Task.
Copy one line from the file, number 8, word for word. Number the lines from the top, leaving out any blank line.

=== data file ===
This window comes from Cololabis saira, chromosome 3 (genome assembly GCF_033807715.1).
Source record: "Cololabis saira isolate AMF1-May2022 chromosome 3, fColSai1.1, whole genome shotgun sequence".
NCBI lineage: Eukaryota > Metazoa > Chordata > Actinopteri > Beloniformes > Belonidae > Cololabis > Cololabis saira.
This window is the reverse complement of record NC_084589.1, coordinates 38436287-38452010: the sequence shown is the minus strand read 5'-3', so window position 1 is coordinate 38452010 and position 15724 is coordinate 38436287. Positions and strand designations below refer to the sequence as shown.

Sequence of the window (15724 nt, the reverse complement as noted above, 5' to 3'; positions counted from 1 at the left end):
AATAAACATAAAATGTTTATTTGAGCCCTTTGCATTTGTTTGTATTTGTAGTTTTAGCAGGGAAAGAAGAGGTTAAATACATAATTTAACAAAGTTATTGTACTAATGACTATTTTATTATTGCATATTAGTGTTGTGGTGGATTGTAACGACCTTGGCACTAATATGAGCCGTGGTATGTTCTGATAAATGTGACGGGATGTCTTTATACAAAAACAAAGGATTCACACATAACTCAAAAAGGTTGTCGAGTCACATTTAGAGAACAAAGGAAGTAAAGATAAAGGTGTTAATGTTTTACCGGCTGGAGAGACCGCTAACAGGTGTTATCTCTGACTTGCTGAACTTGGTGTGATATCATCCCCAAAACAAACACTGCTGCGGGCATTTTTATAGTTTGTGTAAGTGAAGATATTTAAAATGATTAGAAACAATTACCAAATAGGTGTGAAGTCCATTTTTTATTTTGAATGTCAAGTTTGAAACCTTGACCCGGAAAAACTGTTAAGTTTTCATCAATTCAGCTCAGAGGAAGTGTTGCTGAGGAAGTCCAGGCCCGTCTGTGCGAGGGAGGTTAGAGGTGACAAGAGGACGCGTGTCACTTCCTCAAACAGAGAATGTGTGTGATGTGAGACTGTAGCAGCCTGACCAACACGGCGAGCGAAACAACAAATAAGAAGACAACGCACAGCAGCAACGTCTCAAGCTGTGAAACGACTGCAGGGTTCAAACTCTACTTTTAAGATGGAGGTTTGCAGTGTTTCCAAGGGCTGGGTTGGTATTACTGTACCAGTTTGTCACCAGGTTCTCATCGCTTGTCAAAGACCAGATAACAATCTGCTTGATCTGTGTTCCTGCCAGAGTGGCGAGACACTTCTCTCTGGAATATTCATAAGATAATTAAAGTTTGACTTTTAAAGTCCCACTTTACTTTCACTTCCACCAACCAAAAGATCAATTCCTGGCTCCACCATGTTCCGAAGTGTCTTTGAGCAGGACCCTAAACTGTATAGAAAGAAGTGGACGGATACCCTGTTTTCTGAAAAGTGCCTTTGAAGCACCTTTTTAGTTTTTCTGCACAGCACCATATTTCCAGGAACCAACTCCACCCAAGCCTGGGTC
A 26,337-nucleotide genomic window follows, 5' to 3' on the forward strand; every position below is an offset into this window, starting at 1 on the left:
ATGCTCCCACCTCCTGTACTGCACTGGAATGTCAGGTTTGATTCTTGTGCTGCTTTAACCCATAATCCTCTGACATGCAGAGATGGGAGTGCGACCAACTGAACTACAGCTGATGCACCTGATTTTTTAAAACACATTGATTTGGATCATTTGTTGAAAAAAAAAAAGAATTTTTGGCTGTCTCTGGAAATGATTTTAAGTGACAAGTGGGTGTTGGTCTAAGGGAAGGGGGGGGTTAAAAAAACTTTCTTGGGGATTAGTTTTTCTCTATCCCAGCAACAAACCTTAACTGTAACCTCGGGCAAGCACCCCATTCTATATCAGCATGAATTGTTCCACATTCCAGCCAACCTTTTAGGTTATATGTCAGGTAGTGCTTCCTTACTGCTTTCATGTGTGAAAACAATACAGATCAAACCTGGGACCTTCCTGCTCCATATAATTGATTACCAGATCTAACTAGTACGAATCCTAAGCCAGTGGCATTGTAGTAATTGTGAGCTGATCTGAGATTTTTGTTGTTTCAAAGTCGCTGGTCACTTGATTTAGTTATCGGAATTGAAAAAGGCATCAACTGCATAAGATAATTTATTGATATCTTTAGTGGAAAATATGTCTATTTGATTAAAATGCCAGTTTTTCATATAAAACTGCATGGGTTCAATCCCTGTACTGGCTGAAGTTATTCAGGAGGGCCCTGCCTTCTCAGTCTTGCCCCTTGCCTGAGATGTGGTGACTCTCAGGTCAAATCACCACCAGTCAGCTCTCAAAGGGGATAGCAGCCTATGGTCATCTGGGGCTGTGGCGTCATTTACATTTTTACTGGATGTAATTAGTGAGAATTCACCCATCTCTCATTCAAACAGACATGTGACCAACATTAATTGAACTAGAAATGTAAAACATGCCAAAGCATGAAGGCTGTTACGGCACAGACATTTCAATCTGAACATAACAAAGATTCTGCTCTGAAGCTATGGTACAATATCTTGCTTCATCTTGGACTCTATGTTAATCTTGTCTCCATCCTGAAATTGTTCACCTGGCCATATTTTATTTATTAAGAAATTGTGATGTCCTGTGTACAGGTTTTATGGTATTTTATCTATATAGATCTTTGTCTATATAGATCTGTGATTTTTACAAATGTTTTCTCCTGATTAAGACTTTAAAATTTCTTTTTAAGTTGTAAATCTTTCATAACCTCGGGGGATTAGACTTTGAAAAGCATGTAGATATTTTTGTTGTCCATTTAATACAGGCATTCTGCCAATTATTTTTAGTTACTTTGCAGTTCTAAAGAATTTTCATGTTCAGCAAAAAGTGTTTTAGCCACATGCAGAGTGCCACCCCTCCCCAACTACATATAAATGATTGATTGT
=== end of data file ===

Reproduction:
ATGCTCCCACCTCCTGTACTGCACTGGAATGTCAGGTTTGATTCTTGTGCTGCTTTAACCCATAATCCTCTGACATGCAGAGATGGGAGTGCGACCAACTGAACTACAGCTGATGCACCTGATTTTTTAAAACACATTGATTTGGATCATTTGTTGAAAAAAAAAAAGAATTTTTGGCTGTCTCTGGAAATGATTTTAAGTGACAAGTGGGTGTTGGTCTAAGGGAAGGGGGGGGTTAAAAAAACTTTCTTGGGGATTAGTTTTTCTCTATCCCAGCAACAAACCTTAACTGTAACCTCGGGCAAGCACCCCATTCTATATCAGCATGAATTGTTCCACATTCCAGCCAACCTTTTAGGTTATATGTCAGGTAGTGCTTCCTTACTGCTTTCATGTGTGAAAACAATACAGATCAAACCTGGGACCTTCCTGCTCCATATAATTGATTACCAGATCTAACTAGTACGAATCCTAAGCCAGTGGCATTGTAGTAATTGTGAGCTGATCTGAGATTTTTGTTGTTTCAAAGTCGCTGGTCACTTGATTTAGTTATCGGAATTGAAAAAGGCATCAACTGCATAAGATAATTTATTGATATCTTTAGTGGAAAATATGTCTATTTGATTAAAATGCCAGTTTTTCATATAAAACTGCATGGGTTCAATCCCTGTACTGGCTGAAGTTATTCAGGAGGGCCCTGCCTTCTCAGTCTTGCCCCTTGCCTGAGATGTGGTGACTCTCAGGTCAAATCACCACCAGTCAGCTCTCAAAGGGGATAGCAGCCTATGGTCATCTGGGGCTGTGGCGTCATTTACATTTTTACTGGATGTAATTAGTGAGAATTCACCCATCTCTCATTCAAACAGACATGTGACCAACATTAATTGAACTAGAAATGTAAAACATGCCAAAGCATGAAGGCTGTTACGGCACAGACATTTCAATCTGAACATAACAAAGATTCTGCTCTGAAGCTATGGTACAATATCTTGCTTCATCTTGGACTCTATGTTAATCTTGTCTCCATCCTGAAATTGTTCACCTGGCCATATTTTATTTATTAAGAAATTGTGATGTCCTGTGTACAGGTTTTATGGTATTTTATCTATATAGATCTTTGTCTATATAGATCTGTGATTTTTACAAATGTTTTCTCCTGATTAAGACTTTAAAATTTCTTTTTAAGTTGTAAATCTTTCATAACCTCGGGGGATTAGACTTTGAAAAGCATGTAGATATTTTTGTTGTCCATTTAATACAGGCATTCTGCCAATTATTTTTAGTTACTTTGCAGTTCTAAAGAATTTTCATGTTCAGCAAAAAGTGTTTTAGCCACATGCAGAGTGCCACCCCTCCCCAACTACATATAAATGATTGATTGT